Market slide casts cloud over LIC IPO; govt insists ‘issue on track’


By Prasanta Sahu & Malini Bhupta

Russia’s invasion of Ukraine and the market mayhem that followed have raised fresh concerns over the mega initial public offering (IPO) of Life Insurance Corporation.

A senior government official, however, told FE on Thursday that the issue would hit the market in March as scheduled, since the “life insurance business is largely insulated from commodity markets turmoil”. On Wednesday, finance minister Nirmala Sitharaman, too, had said the government was going ahead with the IPO plan, but added, “we are equally worried if the market situation is conducive”.

Analysts feel if the volatility in the stock markets persists in the coming weeks, it could force a rethink on the timing of the IPO. The likelihood of foreign investors staying away from emerging markets in the event of prolonged conflict in Eastern Europe could also be a dampener.

If the state’s run insurer’s IPO is deferred to next fiscal year, the Centre’s non-debt capital receipts in FY22 could be substantially lower than estimated in the recent Union Budget. The Budget had factored in Rs 60,000 crore from the IPO, senior officials had said earlier. However, if other Budget numbers hold true, the total revenue estimated in the Budget for the current fiscal may still prove to be close to the revised estimate. This is because the Centre’s tax revenue – net of mandatory transfers to states – could exceed the relevant RE by up to Rs 80,000 crore.

“The current market condition is a problem, but not a catastrophe,” the official quoted above said, adding that investors will back the IPO given a huge long-term potential for the growth of life insurance business in India. LIC has a 64% market share in India’s life insurance business.

On February 13, LIC filed the draft red herring prospectus (DRHP) in which the government offered to sell a 5% stake in the insurer that could fetch it Rs 70,000-80,000 crore (if it is valued at three times of the declared embedded value of Rs 5.4 lakh crore).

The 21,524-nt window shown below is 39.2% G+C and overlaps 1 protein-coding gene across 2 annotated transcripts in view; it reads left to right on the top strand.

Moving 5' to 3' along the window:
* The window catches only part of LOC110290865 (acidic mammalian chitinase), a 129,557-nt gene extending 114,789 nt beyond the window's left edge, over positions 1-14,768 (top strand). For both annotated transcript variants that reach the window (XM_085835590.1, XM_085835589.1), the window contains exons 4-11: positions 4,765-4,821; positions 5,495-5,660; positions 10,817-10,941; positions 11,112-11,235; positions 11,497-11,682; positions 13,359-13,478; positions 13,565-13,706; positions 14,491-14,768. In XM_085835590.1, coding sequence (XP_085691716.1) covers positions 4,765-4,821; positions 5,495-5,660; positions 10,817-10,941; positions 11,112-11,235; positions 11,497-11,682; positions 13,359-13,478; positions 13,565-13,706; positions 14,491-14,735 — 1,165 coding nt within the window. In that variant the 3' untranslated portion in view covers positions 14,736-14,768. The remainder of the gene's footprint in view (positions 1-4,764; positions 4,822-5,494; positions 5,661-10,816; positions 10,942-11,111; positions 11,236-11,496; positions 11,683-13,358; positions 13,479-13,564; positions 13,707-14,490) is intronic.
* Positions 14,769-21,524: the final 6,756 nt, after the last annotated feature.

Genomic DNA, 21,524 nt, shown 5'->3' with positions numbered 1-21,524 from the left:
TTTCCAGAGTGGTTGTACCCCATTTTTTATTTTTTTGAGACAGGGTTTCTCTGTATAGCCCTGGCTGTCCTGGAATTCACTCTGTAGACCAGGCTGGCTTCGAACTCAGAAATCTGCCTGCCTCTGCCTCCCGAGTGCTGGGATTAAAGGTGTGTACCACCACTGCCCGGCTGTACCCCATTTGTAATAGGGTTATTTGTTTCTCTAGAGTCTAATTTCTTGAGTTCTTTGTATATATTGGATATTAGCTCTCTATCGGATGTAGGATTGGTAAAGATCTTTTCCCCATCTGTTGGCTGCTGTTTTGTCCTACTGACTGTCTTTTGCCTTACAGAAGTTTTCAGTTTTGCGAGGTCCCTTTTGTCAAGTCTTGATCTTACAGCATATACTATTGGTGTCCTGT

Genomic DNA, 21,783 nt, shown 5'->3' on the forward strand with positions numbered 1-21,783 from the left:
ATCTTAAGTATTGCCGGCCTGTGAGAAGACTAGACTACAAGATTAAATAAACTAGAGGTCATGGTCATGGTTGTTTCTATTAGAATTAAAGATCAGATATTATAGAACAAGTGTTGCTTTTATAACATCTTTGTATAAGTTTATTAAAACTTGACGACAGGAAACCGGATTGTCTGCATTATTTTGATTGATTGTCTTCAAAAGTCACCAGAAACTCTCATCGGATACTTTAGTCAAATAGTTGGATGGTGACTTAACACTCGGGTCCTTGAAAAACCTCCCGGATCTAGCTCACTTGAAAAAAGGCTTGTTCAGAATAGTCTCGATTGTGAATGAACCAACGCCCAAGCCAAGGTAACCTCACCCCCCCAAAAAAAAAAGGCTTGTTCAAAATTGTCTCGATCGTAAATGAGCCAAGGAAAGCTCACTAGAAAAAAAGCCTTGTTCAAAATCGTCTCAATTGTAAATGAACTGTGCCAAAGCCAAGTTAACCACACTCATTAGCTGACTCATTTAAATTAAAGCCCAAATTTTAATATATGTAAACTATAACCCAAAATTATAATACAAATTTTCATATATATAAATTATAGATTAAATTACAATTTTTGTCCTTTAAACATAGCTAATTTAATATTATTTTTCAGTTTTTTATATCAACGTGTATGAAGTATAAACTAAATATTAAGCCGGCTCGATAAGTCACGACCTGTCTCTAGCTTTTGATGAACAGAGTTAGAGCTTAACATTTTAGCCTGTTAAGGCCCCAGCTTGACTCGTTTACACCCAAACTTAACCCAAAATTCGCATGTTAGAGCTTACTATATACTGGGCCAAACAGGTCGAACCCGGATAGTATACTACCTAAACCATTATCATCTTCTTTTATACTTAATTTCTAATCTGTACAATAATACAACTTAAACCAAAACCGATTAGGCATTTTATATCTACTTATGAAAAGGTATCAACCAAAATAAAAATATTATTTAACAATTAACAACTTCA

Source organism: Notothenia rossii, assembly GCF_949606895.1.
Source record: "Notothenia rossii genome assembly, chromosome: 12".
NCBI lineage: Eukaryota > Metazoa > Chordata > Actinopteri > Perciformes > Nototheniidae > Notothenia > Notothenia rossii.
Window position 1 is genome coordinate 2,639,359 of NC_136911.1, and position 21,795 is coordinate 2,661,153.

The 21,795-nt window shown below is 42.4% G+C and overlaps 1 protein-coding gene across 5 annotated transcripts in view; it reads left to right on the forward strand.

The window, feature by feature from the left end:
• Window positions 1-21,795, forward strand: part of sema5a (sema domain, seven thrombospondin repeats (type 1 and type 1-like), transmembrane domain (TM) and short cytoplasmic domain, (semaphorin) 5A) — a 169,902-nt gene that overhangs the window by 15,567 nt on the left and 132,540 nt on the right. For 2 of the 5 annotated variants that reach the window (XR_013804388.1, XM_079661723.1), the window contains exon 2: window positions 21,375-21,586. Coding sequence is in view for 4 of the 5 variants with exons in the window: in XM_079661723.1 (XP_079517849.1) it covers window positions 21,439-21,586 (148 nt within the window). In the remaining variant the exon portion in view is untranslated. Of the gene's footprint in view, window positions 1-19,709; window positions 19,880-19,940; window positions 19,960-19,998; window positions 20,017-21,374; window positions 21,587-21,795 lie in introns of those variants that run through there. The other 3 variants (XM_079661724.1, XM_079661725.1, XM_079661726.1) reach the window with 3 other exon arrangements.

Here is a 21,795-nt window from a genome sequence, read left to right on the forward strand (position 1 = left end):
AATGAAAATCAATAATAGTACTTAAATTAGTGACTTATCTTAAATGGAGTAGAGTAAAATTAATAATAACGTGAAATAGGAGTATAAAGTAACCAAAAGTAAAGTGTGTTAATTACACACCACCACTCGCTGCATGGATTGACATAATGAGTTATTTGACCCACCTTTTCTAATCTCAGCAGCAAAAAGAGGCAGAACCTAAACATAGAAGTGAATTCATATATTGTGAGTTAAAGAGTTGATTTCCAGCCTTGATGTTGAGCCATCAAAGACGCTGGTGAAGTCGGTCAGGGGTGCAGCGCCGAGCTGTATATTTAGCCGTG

Market experts say that raising money from global investors at this time may not be easy, given that there are multiple headwinds. While rising interest rates have already driven money out of emerging markets, the latest crisis could make it very hard to raise money from foreign portfolio investors (FPIs). Some experts FE spoke to said that the government could consider launching the issue at lower valuation so that there’s enough upside in this for retail investors.

“The crisis could not have come at a worse time for India given the government’s divestment agenda and the LIC IPO. I would expect the government to pull out all stops to make it happen despite the headwinds,” said market veteran Shankar Sharma.

The government expects FPIs to be important participants in the LIC IPO as anchor investors, said Pranav Haldea, MD of Prime Database.

The government is trying to rope in sovereign wealth funds such as Abu Dhabi Investment Authority, Temasek Holdings and Qatar Investment Authority as well as large pension funds such as the Canada Pension Plan Investment Board and CDPQ (Caisse de dépôt et placement du Québec) to invest in the IPO.

“The government would prefer to defer the IPO to the next financial year rather than launch it at a significantly lower valuation,” added Haldea.